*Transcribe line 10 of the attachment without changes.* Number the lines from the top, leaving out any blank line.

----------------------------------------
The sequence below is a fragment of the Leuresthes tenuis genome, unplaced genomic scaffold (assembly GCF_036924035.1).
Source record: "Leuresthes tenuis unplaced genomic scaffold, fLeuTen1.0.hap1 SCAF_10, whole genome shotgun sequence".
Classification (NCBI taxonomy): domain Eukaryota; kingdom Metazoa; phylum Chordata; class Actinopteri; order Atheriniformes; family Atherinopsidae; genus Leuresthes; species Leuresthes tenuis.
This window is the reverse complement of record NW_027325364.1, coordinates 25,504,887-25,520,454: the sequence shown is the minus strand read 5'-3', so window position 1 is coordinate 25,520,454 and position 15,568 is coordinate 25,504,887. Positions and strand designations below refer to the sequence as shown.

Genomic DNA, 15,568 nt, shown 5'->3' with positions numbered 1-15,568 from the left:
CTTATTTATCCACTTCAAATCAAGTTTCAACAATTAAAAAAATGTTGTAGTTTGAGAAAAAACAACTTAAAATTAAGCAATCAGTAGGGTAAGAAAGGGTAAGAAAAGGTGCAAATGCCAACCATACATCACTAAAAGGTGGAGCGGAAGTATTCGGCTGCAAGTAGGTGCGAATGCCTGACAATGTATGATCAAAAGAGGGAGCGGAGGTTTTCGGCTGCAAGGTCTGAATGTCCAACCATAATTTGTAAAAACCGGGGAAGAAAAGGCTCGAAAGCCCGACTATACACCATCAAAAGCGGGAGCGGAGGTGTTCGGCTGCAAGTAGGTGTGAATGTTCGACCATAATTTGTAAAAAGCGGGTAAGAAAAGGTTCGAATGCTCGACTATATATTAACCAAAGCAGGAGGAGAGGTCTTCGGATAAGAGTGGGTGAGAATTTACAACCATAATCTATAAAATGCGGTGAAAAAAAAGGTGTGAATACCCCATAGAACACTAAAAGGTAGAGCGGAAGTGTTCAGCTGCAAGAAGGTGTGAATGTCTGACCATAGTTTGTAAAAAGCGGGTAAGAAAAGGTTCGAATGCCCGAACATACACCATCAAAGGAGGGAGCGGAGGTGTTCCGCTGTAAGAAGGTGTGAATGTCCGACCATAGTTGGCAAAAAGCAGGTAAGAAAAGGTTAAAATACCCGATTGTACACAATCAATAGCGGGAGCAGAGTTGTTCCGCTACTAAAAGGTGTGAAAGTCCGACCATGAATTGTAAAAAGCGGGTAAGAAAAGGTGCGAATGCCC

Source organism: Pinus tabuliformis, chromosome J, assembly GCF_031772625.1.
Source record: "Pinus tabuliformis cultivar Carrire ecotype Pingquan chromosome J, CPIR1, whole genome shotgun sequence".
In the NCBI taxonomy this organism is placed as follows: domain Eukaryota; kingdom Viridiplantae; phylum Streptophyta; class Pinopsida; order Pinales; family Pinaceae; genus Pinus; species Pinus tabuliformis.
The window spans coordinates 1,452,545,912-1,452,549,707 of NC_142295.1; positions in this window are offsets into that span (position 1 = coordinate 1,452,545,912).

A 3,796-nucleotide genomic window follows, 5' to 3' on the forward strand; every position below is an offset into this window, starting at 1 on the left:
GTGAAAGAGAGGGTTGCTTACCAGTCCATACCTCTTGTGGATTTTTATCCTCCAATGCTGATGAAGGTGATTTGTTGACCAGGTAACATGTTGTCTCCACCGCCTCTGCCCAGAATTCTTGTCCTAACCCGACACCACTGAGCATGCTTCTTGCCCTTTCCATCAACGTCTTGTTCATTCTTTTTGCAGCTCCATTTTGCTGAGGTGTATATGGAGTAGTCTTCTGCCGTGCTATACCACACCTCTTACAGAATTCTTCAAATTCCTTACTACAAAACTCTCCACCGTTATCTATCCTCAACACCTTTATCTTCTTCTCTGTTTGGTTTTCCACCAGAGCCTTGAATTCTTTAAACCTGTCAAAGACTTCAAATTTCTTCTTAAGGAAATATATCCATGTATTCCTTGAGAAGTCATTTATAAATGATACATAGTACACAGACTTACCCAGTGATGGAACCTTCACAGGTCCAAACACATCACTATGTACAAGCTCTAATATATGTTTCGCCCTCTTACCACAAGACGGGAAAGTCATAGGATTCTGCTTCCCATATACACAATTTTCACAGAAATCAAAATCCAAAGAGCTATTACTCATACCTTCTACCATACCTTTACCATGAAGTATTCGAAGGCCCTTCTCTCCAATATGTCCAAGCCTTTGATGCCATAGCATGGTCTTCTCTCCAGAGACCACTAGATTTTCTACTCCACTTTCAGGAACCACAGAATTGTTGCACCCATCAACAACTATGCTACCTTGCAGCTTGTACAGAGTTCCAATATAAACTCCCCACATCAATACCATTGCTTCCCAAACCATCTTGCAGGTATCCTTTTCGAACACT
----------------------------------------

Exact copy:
The window spans coordinates 1,452,545,912-1,452,549,707 of NC_142295.1; positions in this window are offsets into that span (position 1 = coordinate 1,452,545,912).